The acts of the flesh are obvious: sexual immorality, impurity and debauchery; idolatry and witchcraft; hatred, discord, jealousy, fits of rage, selfish ambition, dissensions, factions (Galatians 5:19-20)…
Anger is everywhere: We watch it on television, read it in the news, hear it in political commentary, experience it in our minds and our emotions and it comes out in our speech. When the apostle Paul lists sins, he especially identifies out-of-control desires that include anger.
Anger is destructive: It separates friends, breaks marriage covenants and crushes our children. It can take different forms: murderous rages, grumbling and complaining (Numbers 14:2, 11), and in a cold shoulder or silence. At some point, it can poison us all.
Anger is blinding: We can’t always see our own anger and its impact on others. Our anger feels like, “I am right” or “I am above you.” Some words of wisdom: “The words of the reckless pierce like swords, but the tongue of the wise brings healing” (Proverbs 12:18). Angry people can be the last to know that they are sinfully angry.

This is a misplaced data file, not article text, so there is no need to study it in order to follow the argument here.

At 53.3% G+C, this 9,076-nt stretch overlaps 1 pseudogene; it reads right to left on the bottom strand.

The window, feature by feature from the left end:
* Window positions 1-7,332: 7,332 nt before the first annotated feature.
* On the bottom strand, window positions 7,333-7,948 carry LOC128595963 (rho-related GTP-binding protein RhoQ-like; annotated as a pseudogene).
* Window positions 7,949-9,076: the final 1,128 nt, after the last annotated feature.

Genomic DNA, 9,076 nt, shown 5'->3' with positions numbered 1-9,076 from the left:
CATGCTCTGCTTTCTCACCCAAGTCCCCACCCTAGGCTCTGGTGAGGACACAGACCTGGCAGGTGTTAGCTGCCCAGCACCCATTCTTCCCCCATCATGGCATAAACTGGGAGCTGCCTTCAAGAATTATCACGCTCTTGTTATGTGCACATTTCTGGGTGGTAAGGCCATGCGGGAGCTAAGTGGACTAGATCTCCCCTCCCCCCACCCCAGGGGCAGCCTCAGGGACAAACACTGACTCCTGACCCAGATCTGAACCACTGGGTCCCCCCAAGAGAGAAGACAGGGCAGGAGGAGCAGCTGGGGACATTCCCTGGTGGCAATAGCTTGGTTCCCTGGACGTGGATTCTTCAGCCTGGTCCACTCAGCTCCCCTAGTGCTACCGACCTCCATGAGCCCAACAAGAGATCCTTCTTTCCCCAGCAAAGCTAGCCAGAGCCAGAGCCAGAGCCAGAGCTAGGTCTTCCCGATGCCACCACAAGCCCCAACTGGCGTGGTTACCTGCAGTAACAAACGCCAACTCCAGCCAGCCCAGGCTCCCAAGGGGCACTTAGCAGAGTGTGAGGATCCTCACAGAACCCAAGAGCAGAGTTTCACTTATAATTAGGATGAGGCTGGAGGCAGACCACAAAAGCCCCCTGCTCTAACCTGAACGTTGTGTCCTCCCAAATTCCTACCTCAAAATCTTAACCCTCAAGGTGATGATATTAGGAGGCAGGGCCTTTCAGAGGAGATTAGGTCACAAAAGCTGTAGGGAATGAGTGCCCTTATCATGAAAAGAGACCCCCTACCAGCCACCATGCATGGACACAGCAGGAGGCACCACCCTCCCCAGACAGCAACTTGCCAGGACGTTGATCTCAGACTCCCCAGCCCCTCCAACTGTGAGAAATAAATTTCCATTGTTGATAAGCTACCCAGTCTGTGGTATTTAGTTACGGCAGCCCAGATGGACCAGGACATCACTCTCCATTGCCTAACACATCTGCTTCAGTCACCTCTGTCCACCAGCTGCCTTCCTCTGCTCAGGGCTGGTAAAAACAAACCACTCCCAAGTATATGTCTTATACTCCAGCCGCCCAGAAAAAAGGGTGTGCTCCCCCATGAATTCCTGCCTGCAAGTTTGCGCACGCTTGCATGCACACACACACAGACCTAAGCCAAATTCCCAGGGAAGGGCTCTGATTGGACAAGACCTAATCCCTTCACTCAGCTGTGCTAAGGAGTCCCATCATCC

God does get angry (more than three hundred times in the Old Testament), but his anger is not his final word:
“His anger is but for a moment, and his favor is for a lifetime. Weeping may tarry for the night, but joy comes with the morning” (Psalm 30:5).
“Who is a God like you, pardoning iniquity and passing over transgression for the remnant of his inheritance? He does not retain his anger forever, because he delights in steadfast love” (Micah 7:18)
“For my name’s sake I defer my anger; for the sake of my praise I restrain it for you, that I may not cut you off” (Isaiah 48:9).
One way to fight anger is to first ask how our anger reflects God.